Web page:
Global Warming Bill=$9/gallon gas

Discussion in 'Business & Economics' started by madanthonywayne, May 16, 2008.

  1. madanthonywayne Morning in America Registered Senior Member

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    12,461
    Democrats are considering a carbon cap/trade system which could, in addition to increasing the cost of practically all forms of energy, result in an increase of $1.50 to $5.00 per gallon above the $4 per gallon we're paying now. Great idea!
    This should be great for the economy! What could help an economy staggering under the weight of $4/gallon gas more than taking the lousy 4 bucks a gallon and making it 8 or 9?

    Inhofe also has a good idea of why we're sitting at $4/gallon already:
    http://www.businessandmedia.org/articles/2008/20080515172437.aspx
    Now, obviously, things like increased demand for oil in China/India; the falling dollar; and war in the middle east also play a role. But how can anyone deny that the constant resistance to doing anything to increase domestic oil production is also playing a significant part in our present difficulty?

    And surely this is not the time to pile on regulations that will cause further increases in the cost of energy.
     
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  3. iceaura Valued Senior Member

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    30,209
    Lessee: the Dems have a tie in the Senate and a slim majority in the House, for a year and a half.

    After many years of Rep control of Congress, and several of complete Rep control of all three branches of the Government.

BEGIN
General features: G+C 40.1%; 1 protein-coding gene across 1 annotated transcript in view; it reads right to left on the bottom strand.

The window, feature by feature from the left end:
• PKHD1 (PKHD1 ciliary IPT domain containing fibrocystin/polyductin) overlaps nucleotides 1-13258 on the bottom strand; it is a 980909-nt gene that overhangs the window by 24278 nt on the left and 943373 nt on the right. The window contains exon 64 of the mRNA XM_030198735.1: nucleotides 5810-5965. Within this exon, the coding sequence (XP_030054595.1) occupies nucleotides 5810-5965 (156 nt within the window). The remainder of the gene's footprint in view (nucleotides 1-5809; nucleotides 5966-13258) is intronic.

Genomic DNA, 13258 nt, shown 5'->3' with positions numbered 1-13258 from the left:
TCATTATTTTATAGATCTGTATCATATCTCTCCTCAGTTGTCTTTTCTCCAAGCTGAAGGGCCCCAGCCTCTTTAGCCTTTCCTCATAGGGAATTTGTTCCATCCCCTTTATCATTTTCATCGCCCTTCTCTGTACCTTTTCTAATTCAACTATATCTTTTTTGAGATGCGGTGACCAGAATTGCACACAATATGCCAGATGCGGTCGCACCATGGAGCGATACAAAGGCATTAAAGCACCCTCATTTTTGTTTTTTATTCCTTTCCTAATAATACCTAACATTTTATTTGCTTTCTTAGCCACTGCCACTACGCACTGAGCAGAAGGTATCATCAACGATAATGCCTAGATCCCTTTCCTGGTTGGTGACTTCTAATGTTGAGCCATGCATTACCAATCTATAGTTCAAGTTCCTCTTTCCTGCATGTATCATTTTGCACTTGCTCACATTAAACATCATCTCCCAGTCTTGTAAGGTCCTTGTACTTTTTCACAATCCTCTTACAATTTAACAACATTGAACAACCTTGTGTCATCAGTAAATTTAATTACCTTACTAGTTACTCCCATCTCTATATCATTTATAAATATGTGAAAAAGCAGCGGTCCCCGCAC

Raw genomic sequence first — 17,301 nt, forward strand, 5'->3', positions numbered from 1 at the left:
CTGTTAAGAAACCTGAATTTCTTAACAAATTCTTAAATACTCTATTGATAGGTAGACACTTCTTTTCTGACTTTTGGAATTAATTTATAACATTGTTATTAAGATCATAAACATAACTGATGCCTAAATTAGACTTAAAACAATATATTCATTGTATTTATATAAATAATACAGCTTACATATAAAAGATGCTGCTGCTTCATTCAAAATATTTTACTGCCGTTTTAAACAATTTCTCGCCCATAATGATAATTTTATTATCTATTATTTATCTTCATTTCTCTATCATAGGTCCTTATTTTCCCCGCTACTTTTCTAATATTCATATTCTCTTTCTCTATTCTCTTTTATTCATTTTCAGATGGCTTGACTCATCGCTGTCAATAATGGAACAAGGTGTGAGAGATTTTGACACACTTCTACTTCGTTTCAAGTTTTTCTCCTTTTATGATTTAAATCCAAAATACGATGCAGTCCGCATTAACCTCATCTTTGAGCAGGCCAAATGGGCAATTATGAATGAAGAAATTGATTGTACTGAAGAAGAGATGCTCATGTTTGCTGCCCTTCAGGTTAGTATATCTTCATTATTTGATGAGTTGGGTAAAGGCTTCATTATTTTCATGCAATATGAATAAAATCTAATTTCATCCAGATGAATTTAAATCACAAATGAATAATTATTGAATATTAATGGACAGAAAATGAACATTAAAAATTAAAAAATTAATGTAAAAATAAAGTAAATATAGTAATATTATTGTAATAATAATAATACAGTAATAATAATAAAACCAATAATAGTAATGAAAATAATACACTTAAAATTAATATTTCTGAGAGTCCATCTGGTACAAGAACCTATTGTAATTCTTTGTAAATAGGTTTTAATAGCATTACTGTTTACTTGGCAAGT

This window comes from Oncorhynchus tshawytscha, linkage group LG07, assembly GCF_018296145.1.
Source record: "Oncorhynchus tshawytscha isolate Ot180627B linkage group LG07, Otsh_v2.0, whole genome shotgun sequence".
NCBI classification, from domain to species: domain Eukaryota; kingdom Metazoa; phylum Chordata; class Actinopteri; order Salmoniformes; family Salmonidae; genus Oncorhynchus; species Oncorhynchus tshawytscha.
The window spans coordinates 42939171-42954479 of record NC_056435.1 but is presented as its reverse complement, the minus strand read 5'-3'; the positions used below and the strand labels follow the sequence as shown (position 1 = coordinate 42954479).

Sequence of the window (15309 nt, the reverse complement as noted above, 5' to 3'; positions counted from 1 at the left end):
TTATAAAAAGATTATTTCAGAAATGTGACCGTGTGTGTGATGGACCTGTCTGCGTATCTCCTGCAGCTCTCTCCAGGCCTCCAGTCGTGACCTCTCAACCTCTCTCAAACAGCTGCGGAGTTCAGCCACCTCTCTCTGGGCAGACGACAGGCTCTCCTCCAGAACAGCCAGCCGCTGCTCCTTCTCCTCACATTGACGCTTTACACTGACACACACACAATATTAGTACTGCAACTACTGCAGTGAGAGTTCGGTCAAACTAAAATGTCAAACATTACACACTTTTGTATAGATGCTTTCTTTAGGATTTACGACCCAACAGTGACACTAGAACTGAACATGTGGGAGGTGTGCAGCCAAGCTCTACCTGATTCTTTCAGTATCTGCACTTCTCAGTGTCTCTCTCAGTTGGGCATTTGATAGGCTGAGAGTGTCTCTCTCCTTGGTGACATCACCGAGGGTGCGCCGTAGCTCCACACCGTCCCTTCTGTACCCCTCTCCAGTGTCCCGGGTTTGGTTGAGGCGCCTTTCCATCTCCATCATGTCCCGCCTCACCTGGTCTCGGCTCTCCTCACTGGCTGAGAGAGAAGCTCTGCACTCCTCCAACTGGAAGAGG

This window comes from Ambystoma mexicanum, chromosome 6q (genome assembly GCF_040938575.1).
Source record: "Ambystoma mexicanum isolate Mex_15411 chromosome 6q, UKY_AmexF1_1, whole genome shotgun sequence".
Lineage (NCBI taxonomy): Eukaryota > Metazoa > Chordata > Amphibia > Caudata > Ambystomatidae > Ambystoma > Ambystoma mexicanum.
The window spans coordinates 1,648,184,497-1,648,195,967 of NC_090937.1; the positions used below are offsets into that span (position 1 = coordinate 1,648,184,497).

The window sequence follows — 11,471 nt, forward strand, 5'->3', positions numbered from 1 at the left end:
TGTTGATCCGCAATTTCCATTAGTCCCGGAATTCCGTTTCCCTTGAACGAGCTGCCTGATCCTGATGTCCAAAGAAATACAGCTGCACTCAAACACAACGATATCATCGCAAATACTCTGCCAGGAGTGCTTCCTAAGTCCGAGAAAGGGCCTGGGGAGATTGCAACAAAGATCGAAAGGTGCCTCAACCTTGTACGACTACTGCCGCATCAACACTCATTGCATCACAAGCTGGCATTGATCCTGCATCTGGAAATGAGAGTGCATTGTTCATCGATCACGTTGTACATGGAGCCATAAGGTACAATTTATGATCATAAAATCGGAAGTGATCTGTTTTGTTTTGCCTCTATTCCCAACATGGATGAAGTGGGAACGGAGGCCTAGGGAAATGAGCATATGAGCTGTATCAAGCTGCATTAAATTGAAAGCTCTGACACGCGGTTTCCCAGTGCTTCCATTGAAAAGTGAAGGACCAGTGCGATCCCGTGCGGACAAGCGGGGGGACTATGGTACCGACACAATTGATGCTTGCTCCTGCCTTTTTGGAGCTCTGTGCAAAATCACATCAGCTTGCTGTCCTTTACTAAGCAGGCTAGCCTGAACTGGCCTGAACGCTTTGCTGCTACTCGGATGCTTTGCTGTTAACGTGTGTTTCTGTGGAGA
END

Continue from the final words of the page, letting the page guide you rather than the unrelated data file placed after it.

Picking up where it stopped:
And the Rep executive branch is dominated by oil executives and contractors.

    And all these Rep and Rep allied folks are making money hand over fist in this situation involving oil that Rep oil executives created.

    And it's the Dems fault. For not drilling ANWR.

    Inhofe is a genius.
     
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  5. AlphaNumeric Fully ionized Registered Senior Member

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    The UK's petrol prices are mostly tax. We currently pay $8.84 for a gallon of diesel.

    Such a high price for gas means a lot more people are shifting to fuel efficient cars, car pooling etc. And our petrol is already a lot higher grade than the US. The two petrols I can get at the pump have octane ratings of 95 or 98. It's usually mid 80s in the US.

    If everyone pays more for fuel, it'll speed up changing to better/cleaner/more efficient fuel sources. Make no mistake, if we do nothing, the price of gas will hit $9/gallon in the US (and about $20 here!) eventually. At least if it's done now due to taxing those taxes can be put to good use in developing other energy sources/forms, while we still have 'enough' gas. If we wait till it's a Benjamin for a gallon, then there'll be less head room for large economies to change to other fuel systems and there'll be much less money to do it because everyone is spending it on fuel!

    Spend $10/gallon now and save tons of money in 20 years when we're greener and more stable. Or spend $4/gallon now and in 20 years it's $30/gallon and we're running out of options...

    It's one of those "Tighten your belt now for a brighter tomorrow" things. Unfortunately that's often political suicide for a ruling party because everyone in the West wants it to be brighter now, forget tomorrow.
     
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  7. madanthonywayne Morning in America Registered Senior Member

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    Right. We can trust to government to invest all that extra money into alternative energy. Just like all that money they have stashed away in the "social security trust fund". None of that money is used for any other purpose, is it?

    BS. The more money they have, the more they waste. This leaves the private sector (who might actually develop some alternative energy sources) with less cash with which to do so.